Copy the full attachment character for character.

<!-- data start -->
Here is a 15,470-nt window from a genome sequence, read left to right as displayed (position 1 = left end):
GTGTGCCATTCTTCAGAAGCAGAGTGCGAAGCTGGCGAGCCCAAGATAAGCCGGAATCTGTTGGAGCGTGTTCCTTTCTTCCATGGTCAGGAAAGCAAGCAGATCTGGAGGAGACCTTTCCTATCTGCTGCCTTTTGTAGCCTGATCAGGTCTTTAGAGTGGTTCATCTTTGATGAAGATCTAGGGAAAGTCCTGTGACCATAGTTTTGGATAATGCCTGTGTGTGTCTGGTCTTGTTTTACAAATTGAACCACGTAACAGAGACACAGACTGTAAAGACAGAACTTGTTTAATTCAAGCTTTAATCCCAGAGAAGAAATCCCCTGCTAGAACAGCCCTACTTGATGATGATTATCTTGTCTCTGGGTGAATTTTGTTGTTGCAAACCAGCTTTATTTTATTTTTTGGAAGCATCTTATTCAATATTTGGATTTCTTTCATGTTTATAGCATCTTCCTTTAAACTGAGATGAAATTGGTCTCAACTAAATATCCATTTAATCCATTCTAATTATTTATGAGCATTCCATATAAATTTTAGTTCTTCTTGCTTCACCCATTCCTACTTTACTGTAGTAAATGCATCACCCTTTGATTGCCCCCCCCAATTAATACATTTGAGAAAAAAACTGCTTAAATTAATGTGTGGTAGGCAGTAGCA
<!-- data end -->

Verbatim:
Here is a 15,470-nt window from a genome sequence, read left to right as displayed (position 1 = left end):
GTGTGCCATTCTTCAGAAGCAGAGTGCGAAGCTGGCGAGCCCAAGATAAGCCGGAATCTGTTGGAGCGTGTTCCTTTCTTCCATGGTCAGGAAAGCAAGCAGATCTGGAGGAGACCTTTCCTATCTGCTGCCTTTTGTAGCCTGATCAGGTCTTTAGAGTGGTTCATCTTTGATGAAGATCTAGGGAAAGTCCTGTGACCATAGTTTTGGATAATGCCTGTGTGTGTCTGGTCTTGTTTTACAAATTGAACCACGTAACAGAGACACAGACTGTAAAGACAGAACTTGTTTAATTCAAGCTTTAATCCCAGAGAAGAAATCCCCTGCTAGAACAGCCCTACTTGATGATGATTATCTTGTCTCTGGGTGAATTTTGTTGTTGCAAACCAGCTTTATTTTATTTTTTGGAAGCATCTTATTCAATATTTGGATTTCTTTCATGTTTATAGCATCTTCCTTTAAACTGAGATGAAATTGGTCTCAACTAAATATCCATTTAATCCATTCTAATTATTTATGAGCATTCCATATAAATTTTAGTTCTTCTTGCTTCACCCATTCCTACTTTACTGTAGTAAATGCATCACCCTTTGATTGCCCCCCCCAATTAATACATTTGAGAAAAAAACTGCTTAAATTAATGTGTGGTAGGCAGTAGCA